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Contact referral system and method

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Title: Contact referral system and method.
Abstract: A recruiting tool for leveraging social and business contacts of existing employees, contractors, franchisees and the like is disclosed. The system provides an application for evaluating contact data of employee contacts available through existing social networks or other applications. The application compares the contact data to opportunity description data and, if any of the contacts appear to possess the proper qualifications, matches those contacts to the opportunity of the employer. Feedback is provided to the employee identifying these matched contacts. The employee may then use the application to alert the matched contact of the opportunity, and to submit a referral to the employer relating to the matched contact. Additional system features and options for parties in the role of the employer, the employee, and the matched contacts are disclosed. ...


Inventors: Hope Gurion, Nagini Indugula
USPTO Applicaton #: #20120095931 - Class: 705319 (USPTO) - 04/19/12 - Class 705 


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The Patent Description & Claims data below is from USPTO Patent Application 20120095931, Contact referral system and method.

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TECHNICAL FIELD

This invention relates generally to systems and methods for recruiting, placement and human resources management, and more specifically, to systems and methods for utilizing an existing workforce or group of business partners to assist with, the presentation of job postings or other opportunities to qualified individuals or entities, and encouragement of those individuals or entities to submit applications relating to the job postings or other opportunities.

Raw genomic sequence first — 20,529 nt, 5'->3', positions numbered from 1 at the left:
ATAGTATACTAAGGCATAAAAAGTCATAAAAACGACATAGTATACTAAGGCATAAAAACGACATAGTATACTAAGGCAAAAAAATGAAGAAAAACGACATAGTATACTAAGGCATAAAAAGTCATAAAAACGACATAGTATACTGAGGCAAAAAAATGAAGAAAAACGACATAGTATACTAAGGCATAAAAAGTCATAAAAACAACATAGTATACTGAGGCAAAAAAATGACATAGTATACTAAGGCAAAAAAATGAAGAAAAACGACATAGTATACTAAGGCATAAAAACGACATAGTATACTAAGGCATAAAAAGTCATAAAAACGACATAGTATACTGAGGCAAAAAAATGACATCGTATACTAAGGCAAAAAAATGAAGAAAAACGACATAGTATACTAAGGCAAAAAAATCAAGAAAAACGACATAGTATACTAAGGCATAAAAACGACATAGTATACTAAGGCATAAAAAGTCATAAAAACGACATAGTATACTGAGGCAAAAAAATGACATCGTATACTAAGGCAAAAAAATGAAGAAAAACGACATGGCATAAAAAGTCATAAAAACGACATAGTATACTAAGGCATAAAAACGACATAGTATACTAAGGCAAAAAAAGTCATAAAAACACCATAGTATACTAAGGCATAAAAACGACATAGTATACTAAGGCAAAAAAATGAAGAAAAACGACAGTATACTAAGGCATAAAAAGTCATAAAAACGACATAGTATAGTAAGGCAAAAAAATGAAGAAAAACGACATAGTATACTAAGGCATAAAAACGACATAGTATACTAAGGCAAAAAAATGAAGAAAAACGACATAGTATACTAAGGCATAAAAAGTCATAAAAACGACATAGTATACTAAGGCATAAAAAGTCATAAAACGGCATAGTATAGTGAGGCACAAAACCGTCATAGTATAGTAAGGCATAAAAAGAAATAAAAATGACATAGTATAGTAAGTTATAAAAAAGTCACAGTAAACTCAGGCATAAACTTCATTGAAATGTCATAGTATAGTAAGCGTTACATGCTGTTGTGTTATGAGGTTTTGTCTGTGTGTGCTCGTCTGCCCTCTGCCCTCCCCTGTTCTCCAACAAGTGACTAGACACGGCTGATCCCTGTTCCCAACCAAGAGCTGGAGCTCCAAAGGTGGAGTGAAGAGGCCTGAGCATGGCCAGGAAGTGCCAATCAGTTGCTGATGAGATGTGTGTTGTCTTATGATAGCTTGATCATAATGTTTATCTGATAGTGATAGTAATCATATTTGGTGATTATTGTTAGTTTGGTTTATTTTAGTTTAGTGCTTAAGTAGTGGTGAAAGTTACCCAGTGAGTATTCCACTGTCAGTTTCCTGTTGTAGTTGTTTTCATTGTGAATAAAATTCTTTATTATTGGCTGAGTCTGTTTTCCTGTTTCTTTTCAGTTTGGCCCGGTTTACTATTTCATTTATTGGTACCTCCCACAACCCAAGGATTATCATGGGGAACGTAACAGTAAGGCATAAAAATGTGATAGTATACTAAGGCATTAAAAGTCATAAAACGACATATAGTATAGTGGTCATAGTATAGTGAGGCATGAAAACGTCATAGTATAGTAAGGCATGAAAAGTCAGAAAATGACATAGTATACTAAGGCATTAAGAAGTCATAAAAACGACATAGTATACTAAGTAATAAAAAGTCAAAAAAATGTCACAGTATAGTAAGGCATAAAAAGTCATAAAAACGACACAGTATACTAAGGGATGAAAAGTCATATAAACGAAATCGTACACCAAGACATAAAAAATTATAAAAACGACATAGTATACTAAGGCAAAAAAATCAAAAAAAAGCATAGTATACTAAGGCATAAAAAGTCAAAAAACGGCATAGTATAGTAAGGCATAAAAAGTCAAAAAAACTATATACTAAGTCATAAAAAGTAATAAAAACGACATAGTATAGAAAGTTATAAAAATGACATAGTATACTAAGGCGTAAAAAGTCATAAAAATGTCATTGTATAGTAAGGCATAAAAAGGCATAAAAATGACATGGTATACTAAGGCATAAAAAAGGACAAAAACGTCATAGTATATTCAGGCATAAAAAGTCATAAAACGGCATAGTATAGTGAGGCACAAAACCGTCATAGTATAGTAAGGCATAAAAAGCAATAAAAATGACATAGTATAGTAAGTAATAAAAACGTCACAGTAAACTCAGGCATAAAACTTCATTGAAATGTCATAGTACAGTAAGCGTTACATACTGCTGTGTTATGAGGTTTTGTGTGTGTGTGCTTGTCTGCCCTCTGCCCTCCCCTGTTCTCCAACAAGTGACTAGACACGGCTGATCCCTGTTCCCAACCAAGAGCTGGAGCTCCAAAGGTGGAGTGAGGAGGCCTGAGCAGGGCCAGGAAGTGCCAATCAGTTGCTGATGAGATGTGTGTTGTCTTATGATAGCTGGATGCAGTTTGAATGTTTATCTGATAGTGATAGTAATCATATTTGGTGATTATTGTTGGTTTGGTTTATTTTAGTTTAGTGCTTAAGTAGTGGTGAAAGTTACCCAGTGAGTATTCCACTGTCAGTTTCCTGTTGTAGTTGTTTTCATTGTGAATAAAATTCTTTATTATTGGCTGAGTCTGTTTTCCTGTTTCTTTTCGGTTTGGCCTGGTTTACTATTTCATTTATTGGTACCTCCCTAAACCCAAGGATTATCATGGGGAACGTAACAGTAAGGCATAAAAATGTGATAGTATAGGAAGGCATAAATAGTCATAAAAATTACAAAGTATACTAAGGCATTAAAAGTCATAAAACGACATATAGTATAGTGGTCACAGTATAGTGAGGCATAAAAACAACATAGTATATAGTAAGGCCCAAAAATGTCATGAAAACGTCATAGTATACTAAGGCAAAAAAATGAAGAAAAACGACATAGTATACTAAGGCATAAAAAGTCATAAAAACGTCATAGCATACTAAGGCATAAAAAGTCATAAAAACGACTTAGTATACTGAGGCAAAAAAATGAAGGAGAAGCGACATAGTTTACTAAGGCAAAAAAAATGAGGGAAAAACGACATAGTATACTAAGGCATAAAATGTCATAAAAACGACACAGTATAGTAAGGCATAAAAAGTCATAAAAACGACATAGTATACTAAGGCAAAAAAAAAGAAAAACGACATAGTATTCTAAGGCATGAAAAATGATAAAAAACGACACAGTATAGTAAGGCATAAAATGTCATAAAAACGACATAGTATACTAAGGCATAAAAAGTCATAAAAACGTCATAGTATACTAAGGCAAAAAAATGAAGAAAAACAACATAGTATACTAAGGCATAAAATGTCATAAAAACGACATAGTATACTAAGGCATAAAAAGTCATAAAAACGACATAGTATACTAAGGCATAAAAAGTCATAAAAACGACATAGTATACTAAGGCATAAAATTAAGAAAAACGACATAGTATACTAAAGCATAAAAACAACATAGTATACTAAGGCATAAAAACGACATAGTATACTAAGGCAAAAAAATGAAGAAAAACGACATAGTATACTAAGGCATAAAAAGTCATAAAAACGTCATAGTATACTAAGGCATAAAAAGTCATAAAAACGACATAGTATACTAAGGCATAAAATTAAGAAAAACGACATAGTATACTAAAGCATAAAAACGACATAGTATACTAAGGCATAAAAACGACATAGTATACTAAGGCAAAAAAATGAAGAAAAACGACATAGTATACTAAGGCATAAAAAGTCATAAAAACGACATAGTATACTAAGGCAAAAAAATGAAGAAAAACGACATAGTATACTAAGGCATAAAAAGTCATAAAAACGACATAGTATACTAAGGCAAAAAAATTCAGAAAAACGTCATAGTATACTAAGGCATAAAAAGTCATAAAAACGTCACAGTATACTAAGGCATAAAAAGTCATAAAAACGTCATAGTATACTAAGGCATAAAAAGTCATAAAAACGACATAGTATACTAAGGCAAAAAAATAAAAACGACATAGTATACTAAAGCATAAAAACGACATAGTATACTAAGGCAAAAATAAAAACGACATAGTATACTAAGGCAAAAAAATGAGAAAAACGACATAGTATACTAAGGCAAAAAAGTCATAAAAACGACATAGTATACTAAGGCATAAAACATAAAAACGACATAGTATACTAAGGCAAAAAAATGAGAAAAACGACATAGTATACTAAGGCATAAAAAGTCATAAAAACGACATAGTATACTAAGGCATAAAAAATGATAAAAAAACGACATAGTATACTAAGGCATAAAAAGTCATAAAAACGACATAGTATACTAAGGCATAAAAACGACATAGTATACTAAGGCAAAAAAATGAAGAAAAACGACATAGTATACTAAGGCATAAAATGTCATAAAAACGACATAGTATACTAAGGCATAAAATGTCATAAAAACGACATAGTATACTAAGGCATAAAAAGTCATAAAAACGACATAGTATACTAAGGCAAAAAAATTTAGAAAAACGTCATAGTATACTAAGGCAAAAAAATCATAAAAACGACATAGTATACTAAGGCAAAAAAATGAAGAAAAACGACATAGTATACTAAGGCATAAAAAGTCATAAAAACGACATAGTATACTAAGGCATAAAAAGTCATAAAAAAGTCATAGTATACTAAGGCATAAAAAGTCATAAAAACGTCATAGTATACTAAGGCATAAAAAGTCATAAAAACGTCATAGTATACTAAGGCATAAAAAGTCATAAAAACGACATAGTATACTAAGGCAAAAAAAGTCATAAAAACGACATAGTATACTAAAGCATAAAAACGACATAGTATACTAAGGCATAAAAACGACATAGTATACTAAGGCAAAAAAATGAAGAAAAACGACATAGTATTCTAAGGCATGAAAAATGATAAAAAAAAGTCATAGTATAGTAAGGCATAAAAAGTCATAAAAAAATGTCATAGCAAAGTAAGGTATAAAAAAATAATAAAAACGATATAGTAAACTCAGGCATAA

BACKGROUND OF THE INVENTION

Employers are always striving to find efficient ways to discover and attract qualified job applicants. While positions requiring fewer qualifications may be easier to fill, most critical positions have more required qualifications and are more difficult to fill. Human resources personnel have traditionally utilized search firms or other third parties to help connect them with qualified applicants, especially for such critical positions. With the growth of the Internet, it has become common practice for employers to present job postings directly through their Internet websites. In many cases, the jobs can be applied for by applicants directly through the Internet. The Internet has the potential to present a job posting to a much larger audience than traditional means for broadcasting a job vacancy, such as a newspaper. However, the passive Internet job posting is still not likely to be seen by most qualified individuals, even if those individuals are in the market for such a job.

It is generally agreed among human resources professionals that personal referrals often lead to the best placements. This is particularly true when the referral comes from a well-respected employee of the company seeking to fill a position. Such an employee is likely to know not only whether the individual they are referring has the proper qualifications, but also whether that individual would fit with the personality and culture of the employer. Often this cannot be determined through an interview or a review of a resume. An employee\'s friends and contacts logically tend to have backgrounds and credentials similar to the employee. Perhaps they are classmates with the same educational background, or former co-workers with a similar level of experience. The employee\'s friends and contacts may, thus, comprise a fertile pool of potential job applicants. Accordingly, an employer\'s present employees can be a great resource in finding its future employees.